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Albuquerque rising

Like great turquoise, the city's a natural. But with its balloon fiesta and confluence of cultures, this unpolished gem is primed to shine.

January 14, 2007|Beverley Beyette | Times Staff Writer

Albuquerque — AT the American International Rattlesnake Museum in Old Town Albuquerque, I spotted a sign on the door. "We love tourists," it said. "They taste just like chicken."

In the past, this city was about as welcoming as that sign. Shops in Old Town had to be persuaded to stay open evenings, and until recently, zoning laws prohibited visitors from sitting on a restaurant patio and having a glass of wine or a margarita.

So tourists would fly into Sunport, Albuquerque's airport and slither their way up Interstate 25 to Santa Fe, its sexier, better-dressed sister city.

Now Albuquerque is sprucing up its Cinderella image and turning into one of the belles of the tourist ball. TripAdvisor placed Albuquerque fourth in last year's listing of the top 10 underrated world destinations, and online travel company Orbitz chose it as one of five "outstanding locations that should be on everyone's must-see list" in the next five years.

If one thing has put Albuquerque on the tourist map, it's the annual International Balloon Fiesta (Oct. 5-14 this year). It "helped establish a sense of place," said Dale Lockett, president and chief executive of the city's convention and visitors bureau.

The fiesta began modestly in 1972 as a hot-air-balloon rally sponsored by a local radio station publicizing its 50th anniversary. The event, held in a dirt parking lot, attracted 20,000 spectators and 13 balloons. These days, the 10-day festival draws up to a million visitors and as many as 700 balloons.

The balloon crowd had just left when I visited in late October. I decided to ground myself here, so I checked into Los Poblanos, a historic inn not far from Old Town. The inn once was the home of Albert Simms and Ruth Hanna McCormick, who met while serving in Congress in the late 1920s, married and moved to New Mexico, his home state.

The next morning, after a hearty breakfast at the inn, I set off to find out what all the "better-than-it's-ever-been" buzz was about.

I started in Old Town, site of Albuquerque's first Spanish settlement in 1706. The shops in the adobe buildings around the band-shell-centered square weren't doing much trade, selling T-shirts, turquoise and kachina dolls. I quickly lost interest and headed for Old Town's Spanish Colonial twin-spired 1793 San Felipe de Neri Church, where Masses are still celebrated. It is one of the oldest surviving buildings in the city, and its rectory was leased to the Army after the Civil War.

Nearby, I discovered the rattlesnake museum. Its $3.50 entrance ticket came with a certificate of bravery. The museum claims to have 31 species of rattlesnakes. But don't worry: All those rattlers are safely behind glass.

At a strip mall on Central Avenue, I stumbled across the Turquoise Museum, where owner Joe Lowry took me through rooms full of glass cases displaying turquoise from mines around the world.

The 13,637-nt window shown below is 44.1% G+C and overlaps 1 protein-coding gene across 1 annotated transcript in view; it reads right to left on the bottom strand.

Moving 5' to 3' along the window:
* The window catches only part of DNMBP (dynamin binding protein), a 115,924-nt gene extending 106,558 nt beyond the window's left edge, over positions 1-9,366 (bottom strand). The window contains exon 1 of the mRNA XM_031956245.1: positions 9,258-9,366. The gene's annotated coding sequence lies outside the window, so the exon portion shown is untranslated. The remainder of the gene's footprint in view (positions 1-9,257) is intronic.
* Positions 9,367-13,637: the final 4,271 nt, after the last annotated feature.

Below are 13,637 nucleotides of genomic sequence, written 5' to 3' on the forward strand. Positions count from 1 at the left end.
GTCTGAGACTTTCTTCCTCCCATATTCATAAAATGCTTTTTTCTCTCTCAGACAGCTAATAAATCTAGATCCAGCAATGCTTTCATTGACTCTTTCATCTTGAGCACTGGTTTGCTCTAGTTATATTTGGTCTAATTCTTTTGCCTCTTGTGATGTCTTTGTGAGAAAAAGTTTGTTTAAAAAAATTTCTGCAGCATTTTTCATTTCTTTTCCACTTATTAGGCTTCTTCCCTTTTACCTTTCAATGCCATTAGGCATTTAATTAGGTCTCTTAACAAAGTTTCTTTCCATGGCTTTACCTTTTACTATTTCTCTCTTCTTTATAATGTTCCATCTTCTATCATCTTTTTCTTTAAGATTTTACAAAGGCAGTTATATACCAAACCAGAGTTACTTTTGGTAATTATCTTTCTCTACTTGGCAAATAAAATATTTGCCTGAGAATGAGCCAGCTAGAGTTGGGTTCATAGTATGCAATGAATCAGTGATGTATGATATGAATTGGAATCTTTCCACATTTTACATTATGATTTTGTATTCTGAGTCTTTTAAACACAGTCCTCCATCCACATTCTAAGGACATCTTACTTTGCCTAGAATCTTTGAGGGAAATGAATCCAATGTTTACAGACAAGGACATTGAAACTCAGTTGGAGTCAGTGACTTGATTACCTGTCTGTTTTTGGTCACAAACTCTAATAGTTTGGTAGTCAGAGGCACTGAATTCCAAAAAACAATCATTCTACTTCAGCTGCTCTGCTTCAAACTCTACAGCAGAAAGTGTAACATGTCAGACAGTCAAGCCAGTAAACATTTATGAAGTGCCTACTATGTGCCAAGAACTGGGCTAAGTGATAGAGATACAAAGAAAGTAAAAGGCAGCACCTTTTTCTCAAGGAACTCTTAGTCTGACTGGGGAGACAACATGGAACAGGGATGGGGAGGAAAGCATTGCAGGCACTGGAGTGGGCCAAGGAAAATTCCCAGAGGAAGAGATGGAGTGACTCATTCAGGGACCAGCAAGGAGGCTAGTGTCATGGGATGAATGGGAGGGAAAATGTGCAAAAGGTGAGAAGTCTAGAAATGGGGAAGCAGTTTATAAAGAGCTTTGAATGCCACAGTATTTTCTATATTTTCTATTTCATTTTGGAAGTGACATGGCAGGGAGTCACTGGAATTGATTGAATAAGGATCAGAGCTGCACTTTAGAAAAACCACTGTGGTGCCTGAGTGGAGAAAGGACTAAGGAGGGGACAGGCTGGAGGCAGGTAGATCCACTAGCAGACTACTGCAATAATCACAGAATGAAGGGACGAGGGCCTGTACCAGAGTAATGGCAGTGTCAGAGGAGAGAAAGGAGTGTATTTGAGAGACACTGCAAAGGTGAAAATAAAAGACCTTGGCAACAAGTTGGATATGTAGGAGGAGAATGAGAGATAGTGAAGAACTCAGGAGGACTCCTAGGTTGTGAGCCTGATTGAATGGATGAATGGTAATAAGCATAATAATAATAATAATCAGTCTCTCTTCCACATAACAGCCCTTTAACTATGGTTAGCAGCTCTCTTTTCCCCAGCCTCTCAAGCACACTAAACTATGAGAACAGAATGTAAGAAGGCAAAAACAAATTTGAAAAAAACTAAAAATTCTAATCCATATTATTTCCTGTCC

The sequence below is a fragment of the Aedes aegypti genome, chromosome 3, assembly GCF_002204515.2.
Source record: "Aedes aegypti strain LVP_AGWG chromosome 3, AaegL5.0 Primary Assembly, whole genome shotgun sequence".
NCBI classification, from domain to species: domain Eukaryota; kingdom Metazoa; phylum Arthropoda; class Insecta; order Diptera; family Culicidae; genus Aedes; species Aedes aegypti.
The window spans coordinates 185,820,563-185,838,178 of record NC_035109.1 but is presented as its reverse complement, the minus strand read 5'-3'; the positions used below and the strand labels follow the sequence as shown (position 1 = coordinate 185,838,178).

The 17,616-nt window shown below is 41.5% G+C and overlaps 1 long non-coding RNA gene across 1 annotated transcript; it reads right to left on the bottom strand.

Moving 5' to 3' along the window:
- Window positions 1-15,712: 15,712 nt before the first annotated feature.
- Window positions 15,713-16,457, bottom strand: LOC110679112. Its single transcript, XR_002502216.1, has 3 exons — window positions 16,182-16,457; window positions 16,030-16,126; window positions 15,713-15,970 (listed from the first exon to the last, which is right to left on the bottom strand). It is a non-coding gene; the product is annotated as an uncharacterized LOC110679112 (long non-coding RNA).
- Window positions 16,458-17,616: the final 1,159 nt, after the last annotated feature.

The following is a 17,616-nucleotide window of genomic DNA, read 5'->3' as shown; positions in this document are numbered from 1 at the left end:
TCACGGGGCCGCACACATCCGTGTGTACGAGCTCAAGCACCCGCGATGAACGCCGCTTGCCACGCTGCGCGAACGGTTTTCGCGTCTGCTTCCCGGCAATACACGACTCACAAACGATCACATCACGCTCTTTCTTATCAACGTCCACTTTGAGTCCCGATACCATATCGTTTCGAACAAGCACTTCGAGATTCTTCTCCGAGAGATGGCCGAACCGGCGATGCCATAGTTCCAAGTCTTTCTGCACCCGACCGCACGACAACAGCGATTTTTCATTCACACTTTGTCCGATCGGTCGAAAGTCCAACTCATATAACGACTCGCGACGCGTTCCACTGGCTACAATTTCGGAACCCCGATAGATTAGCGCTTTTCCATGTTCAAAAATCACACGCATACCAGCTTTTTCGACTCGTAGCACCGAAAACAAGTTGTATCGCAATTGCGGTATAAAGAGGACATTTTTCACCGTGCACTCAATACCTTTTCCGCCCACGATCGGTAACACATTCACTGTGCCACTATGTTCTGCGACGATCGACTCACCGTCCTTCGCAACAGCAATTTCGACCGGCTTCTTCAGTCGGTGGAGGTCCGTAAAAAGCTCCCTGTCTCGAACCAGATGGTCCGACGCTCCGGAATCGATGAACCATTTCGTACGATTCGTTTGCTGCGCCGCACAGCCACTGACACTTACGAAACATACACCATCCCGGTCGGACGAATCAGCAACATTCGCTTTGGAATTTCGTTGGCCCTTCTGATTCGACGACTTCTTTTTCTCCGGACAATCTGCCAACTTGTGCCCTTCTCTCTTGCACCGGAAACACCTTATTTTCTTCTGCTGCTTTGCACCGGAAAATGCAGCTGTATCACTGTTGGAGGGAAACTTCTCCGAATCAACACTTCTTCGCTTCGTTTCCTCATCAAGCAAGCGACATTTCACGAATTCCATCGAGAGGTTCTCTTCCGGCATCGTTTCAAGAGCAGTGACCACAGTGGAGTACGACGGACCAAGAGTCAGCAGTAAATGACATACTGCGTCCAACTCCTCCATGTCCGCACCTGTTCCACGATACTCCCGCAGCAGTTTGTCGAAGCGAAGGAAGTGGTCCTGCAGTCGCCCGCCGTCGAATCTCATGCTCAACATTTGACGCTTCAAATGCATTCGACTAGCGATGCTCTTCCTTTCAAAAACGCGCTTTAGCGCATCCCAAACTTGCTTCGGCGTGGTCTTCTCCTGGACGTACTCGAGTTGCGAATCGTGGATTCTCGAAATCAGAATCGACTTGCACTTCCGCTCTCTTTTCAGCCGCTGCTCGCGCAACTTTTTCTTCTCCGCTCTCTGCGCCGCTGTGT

If you are buying turquoise jewelry, "the word to shop with is 'natural,' " Lowry said. "Real and genuine do not equal natural."

The Federal Trade Commission defines natural as having nothing changed but the shape, he said. That rules out adding other material to enhance a stone's density or changing its color. The latter trick is hardly new. Early Native Americans used bear grease, the Chinese yak fat.

Less than 10% of the turquoise in mounted jewelry is natural, Lowry said. By law, those who sell it must be able to produce a written guarantee. Buyers, he said, should also make sure a piece of jewelry is handmade, with no machine-made parts. "Both are pieces of jewelry, but only one is a work of art," he said.

More works of art can be found in the gentrified Nob Hill section on the southeastern side of the city, where galleries, smart restaurants and boutiques in vintage 1940s buildings dot Central Avenue. Central is also Route 66 and has the 66 Diner and some neon-lighted 1940s buildings -- gas stations, motels -- that have been adapted to new uses.

(A store to check out: Hey Jhonny at 3418 Central Ave. has an eclectic mix of home objets where I found flower frogs about the size of a quarter and good-quality jewelry.)

New energy downtown

THE city is grittier, more real, than "Fanta Se," as some residents disparagingly refer to their northern neighbor, and that's evident in Albuquerque's downtown, which lies between Nob Hill and Old Town. The Downtown Action Team, a private nonprofit, is spearheading the latest urban renewal in the once-dreary district.

"Over the years, there have been 31 other efforts to revitalize downtown," said Luisa Casso, its president and chief executive. Casso says the key to the success of the current 10-year plan, now in its sixth year, is funding, primarily from downtown property owners. Signs of progress: new retail shops, a 14-screen movie complex, small theaters, restaurants and lofts.

"We are a downtown that's evolving," Casso said. "It's not where we want to be. But five years ago, the streets of downtown would roll up at 5 o'clock."

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